The Pittsburgh Steelers' defensive struggles, which were on display in training camp and the preseason, continued in their regular-season opener, a 28-21 loss to the New England Patriots. The final score was close but not indicative of just how poorly Pittsburgh's defense performed.
That's because, much like in 2014, the defense was bailed out by the Steelers' top-notch offense. And it's a trend that may have to continue throughout the season if Pittsburgh wants to remain the top team in the AFC North and be competitive while slogging through the toughest schedule in the league.
What happened on Thursday wasn't as bad as the Steelers' big loss to the Buffalo Bills in Week 3 of the preseason, during which Pittsburgh's defense—from the first-stringers on down—gave up nearly 600 yards of total offense. But there were shades of that game to be seen.
|Patriots Offense vs. Steelers Defense, Week 1|
|Pass 1st Down||19|
|3rd Down Convert||7/11|
From the 361 yards allowed to the Patriots—including 281 in the air—to the Patriots offense going four-of-four in the red zone, and from the Cover 2 scheme leaving Patriots tight end Rob Gronkowski unforgivably wide open on a number of occasions to on-field communication issues, the Steelers defense clearly left a lot to be desired.
Members of the Steelers defense explained what went wrong to Ralph N. Paulk of the Pittsburgh Tribune-Review.
"There were a few times we didn't communicate or didn't have our eyes where they had to be," said safety Mike Mitchell. "We didn't get off the field, and we gave too many big plays," said linebacker Lawrence Timmons. Linebacker Jarvis Jones added, "We did a good job against the run, but we've got to get better against the pass."
Defending the pass was one of the Steelers' biggest weaknesses in 2014, and it remains a problem at present.
The scheme switch is partially to blame. Another issue is that the Steelers' defensive starters didn't get as much work together during the summer as the team would have liked, with nearly everyone dealing with nagging injuries at one point or another. Timmons had a turf toe injury, and Mitchell dealt with a hamstring injury, among others.
But there is a way to cover up the defensive deficiencies, and it's the same as last year: Lean on that prodigious offense. Though the Steelers had some drive-finishing problems on that side of the ball on Thursday, they also put up 464 yards of total offense on just nine drives, with 330 coming in the passing game. They also boasted 134 yards rushing, most of that belonging to back DeAngelo Williams.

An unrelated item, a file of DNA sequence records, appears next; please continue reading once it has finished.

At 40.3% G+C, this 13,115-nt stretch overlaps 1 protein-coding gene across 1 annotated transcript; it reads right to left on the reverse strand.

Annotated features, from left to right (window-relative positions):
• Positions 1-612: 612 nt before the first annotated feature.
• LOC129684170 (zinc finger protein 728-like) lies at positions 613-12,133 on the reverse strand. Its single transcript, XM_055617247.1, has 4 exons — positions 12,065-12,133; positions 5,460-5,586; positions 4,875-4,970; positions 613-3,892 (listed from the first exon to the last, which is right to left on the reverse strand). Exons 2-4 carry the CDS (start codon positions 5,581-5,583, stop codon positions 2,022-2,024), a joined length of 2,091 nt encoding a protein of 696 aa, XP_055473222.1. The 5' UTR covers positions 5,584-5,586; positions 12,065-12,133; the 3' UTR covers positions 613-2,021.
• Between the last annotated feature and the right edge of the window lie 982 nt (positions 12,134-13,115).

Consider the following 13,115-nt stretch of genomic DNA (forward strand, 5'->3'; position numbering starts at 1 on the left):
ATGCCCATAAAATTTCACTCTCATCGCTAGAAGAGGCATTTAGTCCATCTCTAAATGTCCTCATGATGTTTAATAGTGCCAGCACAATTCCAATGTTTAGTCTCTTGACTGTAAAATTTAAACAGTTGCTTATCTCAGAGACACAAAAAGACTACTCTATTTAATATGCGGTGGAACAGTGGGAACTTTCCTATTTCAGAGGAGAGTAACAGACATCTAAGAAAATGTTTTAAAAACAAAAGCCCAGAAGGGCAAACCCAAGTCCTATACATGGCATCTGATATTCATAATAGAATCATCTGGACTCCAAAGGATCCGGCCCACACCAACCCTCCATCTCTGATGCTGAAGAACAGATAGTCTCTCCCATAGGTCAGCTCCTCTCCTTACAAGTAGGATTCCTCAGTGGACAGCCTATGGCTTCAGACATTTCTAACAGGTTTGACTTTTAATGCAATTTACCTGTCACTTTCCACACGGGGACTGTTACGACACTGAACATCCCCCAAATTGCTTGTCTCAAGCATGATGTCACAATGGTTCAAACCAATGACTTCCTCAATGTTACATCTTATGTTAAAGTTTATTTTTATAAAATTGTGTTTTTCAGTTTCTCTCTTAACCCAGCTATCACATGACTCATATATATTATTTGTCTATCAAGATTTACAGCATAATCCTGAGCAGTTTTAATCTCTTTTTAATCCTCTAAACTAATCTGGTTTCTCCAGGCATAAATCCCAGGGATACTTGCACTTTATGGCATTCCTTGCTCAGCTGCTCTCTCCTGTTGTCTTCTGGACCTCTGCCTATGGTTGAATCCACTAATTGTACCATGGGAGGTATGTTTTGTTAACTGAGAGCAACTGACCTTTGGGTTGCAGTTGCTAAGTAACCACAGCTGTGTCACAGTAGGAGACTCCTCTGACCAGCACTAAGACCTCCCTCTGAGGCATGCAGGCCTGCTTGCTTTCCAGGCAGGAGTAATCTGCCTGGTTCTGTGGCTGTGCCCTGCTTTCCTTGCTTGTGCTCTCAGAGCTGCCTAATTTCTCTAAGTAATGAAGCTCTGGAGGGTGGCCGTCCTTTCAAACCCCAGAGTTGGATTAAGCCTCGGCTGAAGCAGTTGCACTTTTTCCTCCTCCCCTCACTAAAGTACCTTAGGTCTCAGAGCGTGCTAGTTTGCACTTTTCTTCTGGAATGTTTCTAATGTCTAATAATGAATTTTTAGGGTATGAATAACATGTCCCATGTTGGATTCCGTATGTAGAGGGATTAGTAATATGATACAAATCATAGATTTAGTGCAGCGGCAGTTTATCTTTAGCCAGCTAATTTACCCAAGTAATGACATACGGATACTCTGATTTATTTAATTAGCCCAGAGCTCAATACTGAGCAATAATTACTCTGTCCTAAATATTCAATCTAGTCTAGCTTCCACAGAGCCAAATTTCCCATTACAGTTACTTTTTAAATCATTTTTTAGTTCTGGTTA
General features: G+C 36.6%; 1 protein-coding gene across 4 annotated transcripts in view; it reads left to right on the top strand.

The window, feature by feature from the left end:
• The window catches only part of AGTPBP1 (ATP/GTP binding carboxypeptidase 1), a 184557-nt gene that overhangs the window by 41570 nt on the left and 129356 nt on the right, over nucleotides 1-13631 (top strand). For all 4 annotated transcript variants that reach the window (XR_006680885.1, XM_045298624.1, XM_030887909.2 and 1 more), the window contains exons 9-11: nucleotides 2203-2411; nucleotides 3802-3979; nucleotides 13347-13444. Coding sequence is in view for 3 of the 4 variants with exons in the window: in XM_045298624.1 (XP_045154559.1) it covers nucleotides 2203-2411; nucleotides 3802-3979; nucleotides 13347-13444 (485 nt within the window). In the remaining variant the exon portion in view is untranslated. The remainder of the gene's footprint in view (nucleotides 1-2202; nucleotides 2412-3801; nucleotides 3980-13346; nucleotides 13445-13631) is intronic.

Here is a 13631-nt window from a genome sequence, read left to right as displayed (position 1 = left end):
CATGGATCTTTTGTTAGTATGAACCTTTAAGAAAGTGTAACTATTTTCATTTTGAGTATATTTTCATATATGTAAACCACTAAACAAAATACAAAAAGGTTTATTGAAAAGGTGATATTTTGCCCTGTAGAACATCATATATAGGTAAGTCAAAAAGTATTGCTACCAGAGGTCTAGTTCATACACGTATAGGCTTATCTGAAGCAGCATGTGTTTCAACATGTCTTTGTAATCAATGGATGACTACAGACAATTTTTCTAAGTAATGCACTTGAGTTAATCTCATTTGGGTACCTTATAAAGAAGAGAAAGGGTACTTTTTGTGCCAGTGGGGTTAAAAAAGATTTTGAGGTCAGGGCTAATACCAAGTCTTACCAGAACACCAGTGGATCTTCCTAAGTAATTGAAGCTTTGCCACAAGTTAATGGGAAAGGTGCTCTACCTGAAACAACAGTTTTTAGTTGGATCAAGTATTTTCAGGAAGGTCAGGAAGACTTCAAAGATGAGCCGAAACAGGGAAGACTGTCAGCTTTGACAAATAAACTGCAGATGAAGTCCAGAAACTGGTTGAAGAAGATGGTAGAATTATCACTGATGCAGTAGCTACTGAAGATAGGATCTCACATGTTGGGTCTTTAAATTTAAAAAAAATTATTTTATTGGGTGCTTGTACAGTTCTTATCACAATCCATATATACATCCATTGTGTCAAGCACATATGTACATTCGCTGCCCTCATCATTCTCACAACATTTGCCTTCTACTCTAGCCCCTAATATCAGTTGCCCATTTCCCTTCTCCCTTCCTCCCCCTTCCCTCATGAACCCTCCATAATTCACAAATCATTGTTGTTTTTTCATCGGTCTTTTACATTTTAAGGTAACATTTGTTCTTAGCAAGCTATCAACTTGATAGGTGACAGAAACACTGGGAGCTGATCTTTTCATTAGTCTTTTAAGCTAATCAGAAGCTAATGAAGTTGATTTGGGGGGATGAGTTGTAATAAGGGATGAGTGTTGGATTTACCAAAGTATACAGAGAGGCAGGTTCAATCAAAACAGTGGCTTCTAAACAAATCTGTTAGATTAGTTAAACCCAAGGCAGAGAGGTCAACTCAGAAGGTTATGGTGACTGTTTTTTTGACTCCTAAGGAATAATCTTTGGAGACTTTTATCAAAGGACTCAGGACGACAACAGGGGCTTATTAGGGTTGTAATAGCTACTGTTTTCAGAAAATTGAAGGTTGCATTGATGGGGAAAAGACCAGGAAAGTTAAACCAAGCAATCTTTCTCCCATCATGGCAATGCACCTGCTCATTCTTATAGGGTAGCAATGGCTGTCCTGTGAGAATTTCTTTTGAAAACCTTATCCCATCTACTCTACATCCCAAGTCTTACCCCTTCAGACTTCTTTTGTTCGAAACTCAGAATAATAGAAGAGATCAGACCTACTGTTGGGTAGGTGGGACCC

The feat was even more impressive given that running back Le'Veon Bell and receiver Martavis Bryant were not on the field, with the former serving a two-game suspension and the latter serving a four-game ban. It could have made it much easier for the Patriots to shut down league-leading Steelers receiver Antonio Brown—but it didn't. Brown recorded nine catches for 133 yards and a touchdown.
There's no reason to believe that after just one game the Steelers defense cannot improve with more opportunities for starters to play together. Linebacker Ryan Shazier is optimistic. He said, per Paulk, "There are always some good things and bad things on film. We'll see what we can fix. ... When you don't make plays, you have to go back to the drawing board. We're going to be a great defense."
But considering the way Pittsburgh's defense struggled against the pass last year and how that pattern continued into Week 1, it may take a few more trips to the drawing board until things get settled. And in the interim, the only thing that will be keeping this team in games will be the offense.
Pittsburgh's defense gets a bit of a reprieve over the next two weeks, with the team hosting the San Francisco 49ers and then traveling to St. Louis to take on the Rams. But after that, a number of teams with efficient and high-powered offenses are on the docket, including the Baltimore Ravens, the San Diego Chargers and even the Kansas City Chiefs, who put up 330 yards of offense on Sunday.
The problem is that teams like Baltimore, Kansas City and even St. Louis boast some of the better defenses in the league, defenses that could find ways to curtail Pittsburgh's offensive production in ways the Patriots couldn't.
So, rather than having to rely primarily on the arm of Ben Roethlisberger and the legs of Brown, Williams and Bell, it would be better for the Steelers defense to show tangible, incremental improvement on a weekly basis this season. The alternative is being stuck as a less-than unit, as they were for much of last year.
It's one thing for Pittsburgh's offense to carry the team through a whole season when they have one of the least daunting schedules in the league, as was the case in 2014. It's another altogether for the Steelers to have to recreate that magic sans defense against opponents of higher quality.
Right now, it appears the offense is yet again the Steelers' biggest strength, and it's not even close. But the defense needs to start trending upward at some point, because the load the offense is being asked to carry is much heavier than last year.